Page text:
Illustrated Ghost Stories: The Severed Arm of Overwater

A curious and grisly ghostly tale in which to this day I still can’t decide whether Overwater Hall and it’s neighbouring tarn are haunted by one ghost or two. This one’s not for the squeamish that’s for sure!

The Seeds of a Scandal

In the Lake District in 1814 Joseph Gillbanks procured the Whitfield estate and the estates that surrounded it. Where once stood Whitfield House Gillbanks decided to build what is now known as Overwater Hall, presumably named for the tarn that it neighboured. Gillbanks had made his fortune by sailing to Jamaica at the age of 20 in the pursuit of riches. Whilst there he found love and married Mary Jackson, the niece of the Chief Justice of Jamaica at the time. Armed with vast sums of cash and a new bride, Gillbanks returned to the UK to build his new home and become the firs tof the halls many characterful occupants.

The tale goes that when Joseph and Mary set course for Cumbria they were unknowingly being pursued. It is said that Joseph had taken a mistress whilst in Jamaica and that this mistress had given birth to an illegitimate child. Not content to see Joseph flee his responsibilities the mistress too set course for England. Upon tracking Gillbanks down she revealed to him that they had conceived a child. This was deemed to be a huge scandal that Gilbanks would do anything to avoid, and so he began to scheme. Joseph took his mistress out onto the lake by boat where he preceded to attempt to drown the poor woman who had mothered his child. When she tried to clamber back aboard it is said that Joseph severed her arms so that she no longer had the agency to save herself from the terrible fate of drowning. The coward Gillbanks left his armless victim in the lake to die a grisly and cruel death. 

Now Joseph was never charged for the murder but it is said that the story was well known around the locality and it was no secret of the terrible deed that Gillbanks had done. That Gillbanks never faced justice for his crime which is perhaps how the stories of the ghost of Overwater Hall began.

A Restless Spirit

It is said that within the walls of a hall the ghost of a woman can be seen. She is described as being a black woman with no arms. One famous account of the ghost is that by one of the Hall’s subsequent owners Charles Norman De Courcy Parry, an eccentric ex-chief constable who was famous in his own right for aprehending and killing the infamous war time criminal Percy Toplis, and who claimed to have purchased the hall when drunk. De Courcy Parry wrote about his time in the hall for the magazine ‘Horse and Hound’ in 1934*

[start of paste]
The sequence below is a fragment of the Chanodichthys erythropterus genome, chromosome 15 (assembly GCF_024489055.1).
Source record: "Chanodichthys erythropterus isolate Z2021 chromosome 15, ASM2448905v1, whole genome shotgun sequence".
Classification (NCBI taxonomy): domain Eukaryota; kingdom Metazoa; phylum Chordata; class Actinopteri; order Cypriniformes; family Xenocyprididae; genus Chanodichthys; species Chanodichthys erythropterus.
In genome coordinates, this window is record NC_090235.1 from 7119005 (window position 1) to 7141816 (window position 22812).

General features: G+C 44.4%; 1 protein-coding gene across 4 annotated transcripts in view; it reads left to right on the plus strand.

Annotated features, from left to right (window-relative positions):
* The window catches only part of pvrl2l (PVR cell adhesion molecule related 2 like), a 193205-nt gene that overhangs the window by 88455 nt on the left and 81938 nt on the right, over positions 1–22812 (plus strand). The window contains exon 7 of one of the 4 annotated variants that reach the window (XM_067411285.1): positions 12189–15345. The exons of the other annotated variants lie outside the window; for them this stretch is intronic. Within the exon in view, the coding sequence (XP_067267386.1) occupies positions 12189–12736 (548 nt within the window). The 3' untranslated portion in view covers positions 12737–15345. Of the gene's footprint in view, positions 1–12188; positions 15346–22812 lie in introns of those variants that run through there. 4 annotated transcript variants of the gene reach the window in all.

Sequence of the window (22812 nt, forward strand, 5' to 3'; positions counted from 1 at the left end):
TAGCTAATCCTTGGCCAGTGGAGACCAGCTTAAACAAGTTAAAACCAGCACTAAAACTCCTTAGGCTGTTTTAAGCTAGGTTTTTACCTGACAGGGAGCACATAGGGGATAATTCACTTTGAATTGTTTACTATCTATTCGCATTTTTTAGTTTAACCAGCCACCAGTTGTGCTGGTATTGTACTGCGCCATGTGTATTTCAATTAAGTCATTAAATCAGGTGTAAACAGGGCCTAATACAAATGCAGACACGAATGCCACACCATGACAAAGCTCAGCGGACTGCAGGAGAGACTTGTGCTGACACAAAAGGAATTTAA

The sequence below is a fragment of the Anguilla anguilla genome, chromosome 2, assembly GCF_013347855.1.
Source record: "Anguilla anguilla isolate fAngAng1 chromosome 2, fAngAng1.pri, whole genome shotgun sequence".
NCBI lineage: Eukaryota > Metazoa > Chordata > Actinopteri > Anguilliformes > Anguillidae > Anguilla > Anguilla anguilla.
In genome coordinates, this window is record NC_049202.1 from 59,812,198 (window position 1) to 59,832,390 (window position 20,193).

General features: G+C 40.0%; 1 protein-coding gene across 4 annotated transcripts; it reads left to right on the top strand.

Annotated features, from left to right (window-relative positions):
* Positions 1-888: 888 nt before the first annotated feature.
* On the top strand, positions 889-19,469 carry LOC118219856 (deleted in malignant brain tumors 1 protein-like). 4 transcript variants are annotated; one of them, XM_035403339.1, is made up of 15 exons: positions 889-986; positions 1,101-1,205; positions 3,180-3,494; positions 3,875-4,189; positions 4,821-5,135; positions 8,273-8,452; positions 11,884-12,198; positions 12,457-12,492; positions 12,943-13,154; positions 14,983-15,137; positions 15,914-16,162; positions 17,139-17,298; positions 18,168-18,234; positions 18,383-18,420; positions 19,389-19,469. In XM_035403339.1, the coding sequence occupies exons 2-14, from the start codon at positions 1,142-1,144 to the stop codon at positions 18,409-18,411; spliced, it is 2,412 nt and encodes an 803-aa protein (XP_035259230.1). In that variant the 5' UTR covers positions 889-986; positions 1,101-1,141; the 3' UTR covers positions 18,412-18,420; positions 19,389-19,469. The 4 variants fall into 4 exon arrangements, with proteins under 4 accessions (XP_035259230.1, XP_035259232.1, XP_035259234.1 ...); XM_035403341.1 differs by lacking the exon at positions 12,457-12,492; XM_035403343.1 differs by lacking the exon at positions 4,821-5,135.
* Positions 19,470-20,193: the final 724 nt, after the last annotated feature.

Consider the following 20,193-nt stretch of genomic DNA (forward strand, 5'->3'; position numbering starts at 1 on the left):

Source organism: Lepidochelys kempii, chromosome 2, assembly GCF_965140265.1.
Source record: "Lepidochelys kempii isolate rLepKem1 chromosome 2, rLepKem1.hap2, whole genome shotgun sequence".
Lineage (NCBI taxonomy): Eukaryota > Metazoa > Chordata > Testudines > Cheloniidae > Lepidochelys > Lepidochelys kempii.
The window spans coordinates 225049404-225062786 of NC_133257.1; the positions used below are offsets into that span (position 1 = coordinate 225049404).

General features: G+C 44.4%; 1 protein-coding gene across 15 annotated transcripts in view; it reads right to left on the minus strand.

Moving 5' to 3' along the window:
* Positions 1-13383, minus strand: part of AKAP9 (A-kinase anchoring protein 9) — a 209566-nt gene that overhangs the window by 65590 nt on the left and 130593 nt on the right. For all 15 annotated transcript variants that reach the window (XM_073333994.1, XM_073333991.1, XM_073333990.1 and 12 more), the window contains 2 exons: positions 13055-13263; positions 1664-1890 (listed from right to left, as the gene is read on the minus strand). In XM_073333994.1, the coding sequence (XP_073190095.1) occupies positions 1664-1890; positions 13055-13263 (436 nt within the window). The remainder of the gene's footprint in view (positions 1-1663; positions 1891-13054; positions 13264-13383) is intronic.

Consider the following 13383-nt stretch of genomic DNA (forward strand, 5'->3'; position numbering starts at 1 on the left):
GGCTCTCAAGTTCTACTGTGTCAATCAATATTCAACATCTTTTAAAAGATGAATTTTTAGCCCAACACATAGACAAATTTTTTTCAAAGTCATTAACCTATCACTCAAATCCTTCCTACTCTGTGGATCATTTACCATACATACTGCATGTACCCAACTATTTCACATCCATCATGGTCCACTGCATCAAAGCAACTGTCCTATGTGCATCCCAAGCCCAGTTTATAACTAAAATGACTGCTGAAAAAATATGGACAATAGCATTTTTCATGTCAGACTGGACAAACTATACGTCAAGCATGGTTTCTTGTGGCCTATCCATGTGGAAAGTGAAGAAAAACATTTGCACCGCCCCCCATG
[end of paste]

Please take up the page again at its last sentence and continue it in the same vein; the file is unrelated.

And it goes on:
“I (Parry) was assured that the old house was haunted by the ghost of a black woman, who had met her sad ending by being drowned in the lake at the bottom of the garden (Over Water).

It was her husband who did the horrid deed, and when she came to the surface and clutched the side of the boat, then the brute up with a chopper and cut off her hands and down went she to the pike and weeds, bubble, bubble, bubble, goodbye!

A nasty tale without a doubt, and no wonder the black lady walks the house and has terrified a great many people. Apparently, it is the lack of her hands that gives them the willies. No maids would sleep here and so cottages were bulit at the end of the back drive for them to sleep in peace.

Naturally, I was a little curious to see this unhappy phenomenon, and I was very surprised indeed on a Friday in August at twenty-past twelve of the clock… to see her pass noiselessly up the stairs and go into our best bedroom without opening the door. Right through the panels she went, whoosh!

She could not have opened the door, it sticks with age, and apart from that she had no hands to turn the knob!” 

From this account we can see that alongside the haunting’s origin being that of a grisly one, our ghost herself is quite frightening to behold. Silently traversing the hall with missing arms, ready to surprise anyone who should live within, visit or work in the home.

However our tale doesnt end here and and our haunting becomes evermore peculiar. Whilst our poor spirit wanders the hall incomplete legend goes that her arms haunt another part of the grounds, the lake where they were severed. The belief that is held in folklore is that the tarn never freezes because when ice begins to form on it’s surface the severed arm appears, balls it’s fist and punches it’s way through the freezing formation.

Today Overwater Hall is open to the public operating as a hotel. Would you dare to spend the night and risk to see the apparition? Or would you settle to walk by the tarn on a frosty winter day, wondering perhaps why the ice does not form upon it’s top…